he meets along the way, and is himself touched by the kindness of strangers. In his final role, Richard Farnsworth was nominated for Best Actor at the Oscars for his portrayal of the stubborn and troubled old man who comes to realise the importance of family, forgiveness and reconciliation. Since Alvin passed away, the Preserve the Straight House Committee has organised, amongst other things, a sixand-a-half mile lawnmower ride to raise restoration funds and to honour their town’s most famous son. Tourists have been spotted visiting Alvin's residence and the Internet throws up the occasional blog in honour of trips made along the route he took. Other riding mower and tractor charity fundraising trips occur around the world, from the UK to New Zealand, and, whether they were inspired by him or not, they certainly bare the hallmark of Alvin Straight’s nowlegendary road trip. [tbp]

[weB ] The Preserve the Straight House Committee online:
July/August 2010



cover feAture Y

c i n e m a ' s t h e m at i c s t r a n d s

left karen black and jack nicholson below jack nicholson is a long way from home

Although we follow BoBBy’s journey ‘BAck home’ with the Aim of fAmily reconciliAtion, it Becomes AppArent just how stuck he is wherever he is.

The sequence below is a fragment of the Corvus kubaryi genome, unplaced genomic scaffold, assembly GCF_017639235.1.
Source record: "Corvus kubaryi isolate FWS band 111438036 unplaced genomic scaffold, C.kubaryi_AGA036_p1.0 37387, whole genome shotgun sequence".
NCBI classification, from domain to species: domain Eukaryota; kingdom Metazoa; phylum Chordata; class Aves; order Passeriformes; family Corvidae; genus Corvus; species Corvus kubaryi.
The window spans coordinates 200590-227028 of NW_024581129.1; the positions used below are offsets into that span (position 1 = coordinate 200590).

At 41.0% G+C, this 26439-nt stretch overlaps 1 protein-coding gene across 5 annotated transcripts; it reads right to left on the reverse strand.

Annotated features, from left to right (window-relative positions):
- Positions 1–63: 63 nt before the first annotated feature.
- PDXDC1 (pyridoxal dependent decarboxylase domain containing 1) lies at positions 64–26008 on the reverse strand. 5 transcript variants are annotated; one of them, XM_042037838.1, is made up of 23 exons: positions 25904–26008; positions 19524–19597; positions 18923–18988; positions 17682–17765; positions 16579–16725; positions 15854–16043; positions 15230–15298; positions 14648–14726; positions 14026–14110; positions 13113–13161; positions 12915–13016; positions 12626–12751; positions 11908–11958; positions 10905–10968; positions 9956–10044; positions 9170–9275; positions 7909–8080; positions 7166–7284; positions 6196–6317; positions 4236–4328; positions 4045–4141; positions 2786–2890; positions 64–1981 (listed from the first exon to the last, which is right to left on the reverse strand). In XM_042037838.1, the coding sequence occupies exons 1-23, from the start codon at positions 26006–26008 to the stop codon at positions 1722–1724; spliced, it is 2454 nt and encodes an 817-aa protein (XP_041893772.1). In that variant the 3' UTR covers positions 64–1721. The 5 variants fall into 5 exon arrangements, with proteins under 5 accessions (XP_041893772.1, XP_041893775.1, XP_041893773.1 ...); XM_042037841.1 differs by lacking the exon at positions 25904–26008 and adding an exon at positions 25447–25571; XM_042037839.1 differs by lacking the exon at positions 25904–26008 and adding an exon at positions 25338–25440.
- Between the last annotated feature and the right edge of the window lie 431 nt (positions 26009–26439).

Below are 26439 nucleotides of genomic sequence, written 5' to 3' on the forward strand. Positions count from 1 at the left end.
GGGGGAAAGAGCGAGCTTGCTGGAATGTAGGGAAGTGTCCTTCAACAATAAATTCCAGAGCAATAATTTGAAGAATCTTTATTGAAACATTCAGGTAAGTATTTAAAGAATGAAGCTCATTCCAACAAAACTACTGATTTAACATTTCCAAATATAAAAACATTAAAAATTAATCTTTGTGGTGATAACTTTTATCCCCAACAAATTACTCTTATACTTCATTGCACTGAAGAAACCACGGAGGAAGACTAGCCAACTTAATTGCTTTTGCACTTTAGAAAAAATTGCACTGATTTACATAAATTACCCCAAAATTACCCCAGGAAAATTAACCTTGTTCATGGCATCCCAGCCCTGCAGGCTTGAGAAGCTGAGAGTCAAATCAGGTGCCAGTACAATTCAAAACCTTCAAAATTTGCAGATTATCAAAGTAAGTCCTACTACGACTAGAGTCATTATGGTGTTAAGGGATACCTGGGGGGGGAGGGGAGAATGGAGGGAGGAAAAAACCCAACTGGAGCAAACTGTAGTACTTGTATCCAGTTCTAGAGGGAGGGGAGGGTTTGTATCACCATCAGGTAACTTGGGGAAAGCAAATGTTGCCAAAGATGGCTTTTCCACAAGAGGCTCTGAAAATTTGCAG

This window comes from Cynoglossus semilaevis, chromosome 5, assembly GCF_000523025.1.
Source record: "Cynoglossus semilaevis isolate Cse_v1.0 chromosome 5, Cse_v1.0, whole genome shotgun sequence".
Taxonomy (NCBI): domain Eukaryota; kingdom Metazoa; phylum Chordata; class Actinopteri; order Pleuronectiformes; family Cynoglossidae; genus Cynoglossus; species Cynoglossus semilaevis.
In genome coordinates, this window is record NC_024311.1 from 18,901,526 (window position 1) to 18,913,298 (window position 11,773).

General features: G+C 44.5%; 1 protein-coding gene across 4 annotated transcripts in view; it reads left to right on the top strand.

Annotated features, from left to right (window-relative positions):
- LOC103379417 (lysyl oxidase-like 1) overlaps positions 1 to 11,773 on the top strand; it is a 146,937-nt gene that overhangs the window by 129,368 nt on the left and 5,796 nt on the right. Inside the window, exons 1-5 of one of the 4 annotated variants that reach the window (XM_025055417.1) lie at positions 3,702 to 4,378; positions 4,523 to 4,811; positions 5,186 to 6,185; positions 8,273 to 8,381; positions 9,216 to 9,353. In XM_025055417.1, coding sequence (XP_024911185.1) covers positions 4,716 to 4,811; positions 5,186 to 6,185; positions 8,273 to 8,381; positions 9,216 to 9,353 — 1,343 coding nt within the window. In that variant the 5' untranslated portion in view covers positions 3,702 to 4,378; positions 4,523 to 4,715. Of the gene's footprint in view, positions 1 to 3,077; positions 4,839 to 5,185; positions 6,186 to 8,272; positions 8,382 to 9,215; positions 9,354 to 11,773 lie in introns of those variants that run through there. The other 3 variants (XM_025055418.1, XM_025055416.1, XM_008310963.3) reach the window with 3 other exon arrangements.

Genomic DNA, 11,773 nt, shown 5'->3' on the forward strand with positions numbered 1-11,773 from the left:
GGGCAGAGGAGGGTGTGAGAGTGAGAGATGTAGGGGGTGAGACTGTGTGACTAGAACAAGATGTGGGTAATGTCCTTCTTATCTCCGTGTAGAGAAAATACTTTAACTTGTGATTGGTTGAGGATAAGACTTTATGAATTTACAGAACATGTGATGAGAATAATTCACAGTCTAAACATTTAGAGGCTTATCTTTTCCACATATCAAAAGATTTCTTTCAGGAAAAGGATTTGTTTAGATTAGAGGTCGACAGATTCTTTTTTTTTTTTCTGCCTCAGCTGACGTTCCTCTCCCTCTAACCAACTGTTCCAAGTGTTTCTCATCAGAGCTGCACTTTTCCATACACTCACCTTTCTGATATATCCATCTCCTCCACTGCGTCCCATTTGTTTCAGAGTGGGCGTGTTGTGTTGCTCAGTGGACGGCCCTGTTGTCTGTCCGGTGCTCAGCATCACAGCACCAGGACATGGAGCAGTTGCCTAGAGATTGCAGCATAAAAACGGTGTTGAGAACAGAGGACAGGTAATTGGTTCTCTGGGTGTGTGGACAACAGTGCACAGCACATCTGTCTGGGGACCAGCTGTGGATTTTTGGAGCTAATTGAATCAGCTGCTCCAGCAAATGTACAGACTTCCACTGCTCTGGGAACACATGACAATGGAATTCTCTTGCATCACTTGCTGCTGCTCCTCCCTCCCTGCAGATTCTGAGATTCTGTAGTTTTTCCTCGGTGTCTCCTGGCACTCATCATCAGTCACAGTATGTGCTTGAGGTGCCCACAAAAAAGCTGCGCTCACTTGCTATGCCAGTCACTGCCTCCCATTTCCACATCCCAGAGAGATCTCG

Five eAsy Pieces (1970)
Dir. Bob Rafelson
Part drama, part probing character study and part road movie, Five Easy Pieces focuses on Bobby Eroica Dupea (Jack Nicholson) who, once a promising pianist from an affluent family of classical musicians, is now living a nomadic existence, wandering from motel to motel, working as an oil rigger, with his waitress girlfriend Rayette Dipesto (Karen Black) permanently in tow. When he learns his father is very ill, he has to return to his previous life. The road in Five Easy Pieces is symbolic of emotional uncertainty. Although we follow Bobby’s journey ‘back home’ with the aim of family reconciliation, it becomes apparent just how stuck he is wherever he is – be it in his dead-end Californian blue collar existence or back at his wealthy Seattle home. Bobby may be on the move but he is caught in a rootless, existential drift. The film ends on an ambiguous note that leaves Bobby much as we first found him: lost, homeless and confused.

While the road movie is an iconic genre in itself, it is often used as just one ingredient in a potent genre cocktail. j e z conolly examines six road movies that are more than just road movies.

Genre Junction

Five Easy Pieces is back in UK cinemas from 13 August. For more details see page 46.

Images Courtesy Park Circus / Sony Pictures


July/August 2010


Kobal (2)

spotlight genre junction

Detour (1945)